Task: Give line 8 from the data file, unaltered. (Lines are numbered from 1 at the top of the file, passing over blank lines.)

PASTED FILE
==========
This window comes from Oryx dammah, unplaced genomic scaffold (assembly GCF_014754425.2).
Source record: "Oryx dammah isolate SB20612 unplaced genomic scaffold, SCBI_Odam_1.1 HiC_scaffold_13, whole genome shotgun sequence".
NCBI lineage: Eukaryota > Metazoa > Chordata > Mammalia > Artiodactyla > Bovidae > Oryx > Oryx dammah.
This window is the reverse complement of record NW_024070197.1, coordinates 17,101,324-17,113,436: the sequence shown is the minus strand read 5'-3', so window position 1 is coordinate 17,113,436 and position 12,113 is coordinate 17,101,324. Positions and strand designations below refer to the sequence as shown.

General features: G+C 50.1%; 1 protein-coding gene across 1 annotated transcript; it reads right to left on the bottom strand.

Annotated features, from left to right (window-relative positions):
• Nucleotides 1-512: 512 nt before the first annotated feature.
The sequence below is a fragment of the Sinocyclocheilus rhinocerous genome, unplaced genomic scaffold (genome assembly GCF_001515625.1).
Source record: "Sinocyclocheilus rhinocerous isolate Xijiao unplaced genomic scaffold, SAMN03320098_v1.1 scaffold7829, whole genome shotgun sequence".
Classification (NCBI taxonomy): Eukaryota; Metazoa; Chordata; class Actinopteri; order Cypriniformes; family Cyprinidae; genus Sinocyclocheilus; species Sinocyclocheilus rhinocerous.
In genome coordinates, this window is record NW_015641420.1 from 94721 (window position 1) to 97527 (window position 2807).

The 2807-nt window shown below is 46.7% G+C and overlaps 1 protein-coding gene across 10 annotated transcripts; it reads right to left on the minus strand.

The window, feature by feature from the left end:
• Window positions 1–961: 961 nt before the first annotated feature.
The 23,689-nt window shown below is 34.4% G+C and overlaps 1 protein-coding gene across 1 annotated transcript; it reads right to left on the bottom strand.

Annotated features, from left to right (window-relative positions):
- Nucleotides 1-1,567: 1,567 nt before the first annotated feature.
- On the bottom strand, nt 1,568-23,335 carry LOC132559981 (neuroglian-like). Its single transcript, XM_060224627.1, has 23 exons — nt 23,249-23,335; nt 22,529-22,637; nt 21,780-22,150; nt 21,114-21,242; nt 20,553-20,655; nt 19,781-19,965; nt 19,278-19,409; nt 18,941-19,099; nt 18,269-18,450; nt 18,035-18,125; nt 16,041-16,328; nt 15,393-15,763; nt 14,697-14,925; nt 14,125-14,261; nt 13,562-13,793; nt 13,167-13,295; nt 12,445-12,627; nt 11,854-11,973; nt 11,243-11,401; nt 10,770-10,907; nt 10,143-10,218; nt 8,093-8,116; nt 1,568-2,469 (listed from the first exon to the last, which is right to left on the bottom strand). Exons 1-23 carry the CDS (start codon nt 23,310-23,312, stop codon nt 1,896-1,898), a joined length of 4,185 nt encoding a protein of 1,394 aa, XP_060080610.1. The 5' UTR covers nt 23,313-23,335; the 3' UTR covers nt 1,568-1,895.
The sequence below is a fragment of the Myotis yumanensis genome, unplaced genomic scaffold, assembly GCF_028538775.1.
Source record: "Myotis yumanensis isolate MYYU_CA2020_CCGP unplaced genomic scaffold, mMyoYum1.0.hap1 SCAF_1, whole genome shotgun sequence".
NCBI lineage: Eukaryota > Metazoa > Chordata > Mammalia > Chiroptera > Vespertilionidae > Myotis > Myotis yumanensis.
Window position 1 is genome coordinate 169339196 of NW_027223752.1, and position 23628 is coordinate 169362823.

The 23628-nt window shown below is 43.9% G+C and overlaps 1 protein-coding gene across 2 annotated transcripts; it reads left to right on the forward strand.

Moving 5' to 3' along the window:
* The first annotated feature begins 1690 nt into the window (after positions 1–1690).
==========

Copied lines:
The sequence below is a fragment of the Sinocyclocheilus rhinocerous genome, unplaced genomic scaffold (genome assembly GCF_001515625.1).